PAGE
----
"I want people to know this year they can come to USC Union and learn theatre," said Dick Anderson, USC Union's new theatre instructor.
USC Union will share Anderson with USC Upstate, where he will be teaching Introduction to Theatre and Fundamentals of Acting.
Anderson has always wanted to teach theatre and has high aspirations for USC Union. One of his main goals is to help the university establish real theatre courses for its students.
"I would love to see us have local talent, local students who come to the university, get together and produce, on a university level, plays of a university quality," he said.
Anderson might be new to USC Union, but he is no stranger to the county. His wife, Elizabeth, is a Union native. He has had the opportunity to know many of the people here and said they are good people with an understanding of the way the real world works.
A Columbia native, Anderson has lived in Columbia, the Lowcountry, and the Upstate. He and Elizabeth, a consultant for the Piedmont Region Department of Disabilities and Special Needs Autism Division, live in Greenville. They have one son, John, a senior at USC in Columbia.
Theatre has always been a fixture in Anderson's life. He was in his first performance at the age of 4 at the town theatre in Columbia. When he was 5 he did his first radio voice-over commercial and at 6 years old he was hired at least once a week to appear in a local children's show in Columbia, “The Mackie Quave Show.”
He earned his bachelor of arts degree in Early English Literature and Ancient History from USC in Columbia and started teaching at Porter-Gaud school in Charleston. Not long after that a friend persuaded him to audition to read the news on television. He secured the job and it totally changed his life. Before coming to USC Union he had three successful careers: public relations, advertisement and television. However, his whole life he had always wanted to teach.
The passing of his father influenced his decision to return to school. His father always knew how Anderson felt about teaching and what was in his heart. For that reason he left Anderson a certain amount of money on the condition that he used it to get an advanced degree.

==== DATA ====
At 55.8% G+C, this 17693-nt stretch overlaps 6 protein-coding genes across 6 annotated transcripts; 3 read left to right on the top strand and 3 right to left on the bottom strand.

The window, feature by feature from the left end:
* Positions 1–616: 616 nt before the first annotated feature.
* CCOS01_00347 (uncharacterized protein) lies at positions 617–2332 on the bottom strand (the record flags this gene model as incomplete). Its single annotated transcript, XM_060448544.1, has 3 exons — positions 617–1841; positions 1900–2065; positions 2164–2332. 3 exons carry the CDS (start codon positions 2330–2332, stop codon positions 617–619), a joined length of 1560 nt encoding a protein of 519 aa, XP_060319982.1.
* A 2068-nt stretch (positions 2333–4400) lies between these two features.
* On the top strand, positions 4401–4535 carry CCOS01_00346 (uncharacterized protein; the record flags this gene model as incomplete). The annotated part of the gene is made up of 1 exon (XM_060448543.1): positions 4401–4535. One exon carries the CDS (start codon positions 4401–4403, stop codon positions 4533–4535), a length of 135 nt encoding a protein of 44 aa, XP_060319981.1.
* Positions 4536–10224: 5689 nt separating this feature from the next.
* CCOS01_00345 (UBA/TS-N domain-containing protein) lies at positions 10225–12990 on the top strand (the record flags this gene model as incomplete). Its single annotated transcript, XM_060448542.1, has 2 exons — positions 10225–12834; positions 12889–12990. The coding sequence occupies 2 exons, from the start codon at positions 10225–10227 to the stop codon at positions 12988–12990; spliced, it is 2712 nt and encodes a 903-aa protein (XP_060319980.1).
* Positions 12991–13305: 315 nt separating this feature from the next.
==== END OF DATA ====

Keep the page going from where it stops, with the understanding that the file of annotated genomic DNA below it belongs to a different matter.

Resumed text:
He was in the process of retiring anyway so he went to USC in Columbia and earned a Master of Arts in Teaching (MAT) degree. He also took the regular courses required for a Master of Fine Arts (MFA) degree. He said he has a dual type of degree because he has the equivalent of an MFA in theatre courses, but also the 32 hours in education courses required for the MAT degree.
This semester USC Union is offering THEA 200, Understanding and Appreciation of Theatrical Experiences. Anderson stated an individual can take this course without having any prior theatre experience on which to base it. One of the things students will be introduced to is how reviews are written. They will then have to attend three plays, two of which they will compose a review of for a grade. The course will also cover the history of theatre.
"There are a certain set cannon of plays and everyone takes those in high school," he said. "We do go back and review that stuff, but we try to go beyond that and give the very latest in what is being discovered about theatre."
An example of this would be the discovery in Egypt of an Odeum, a small amphitheatre, which is connected to what experts think is the ancient library at Alexandria. Anderson said some scientists now think this proves theatre and higher education have always been linked.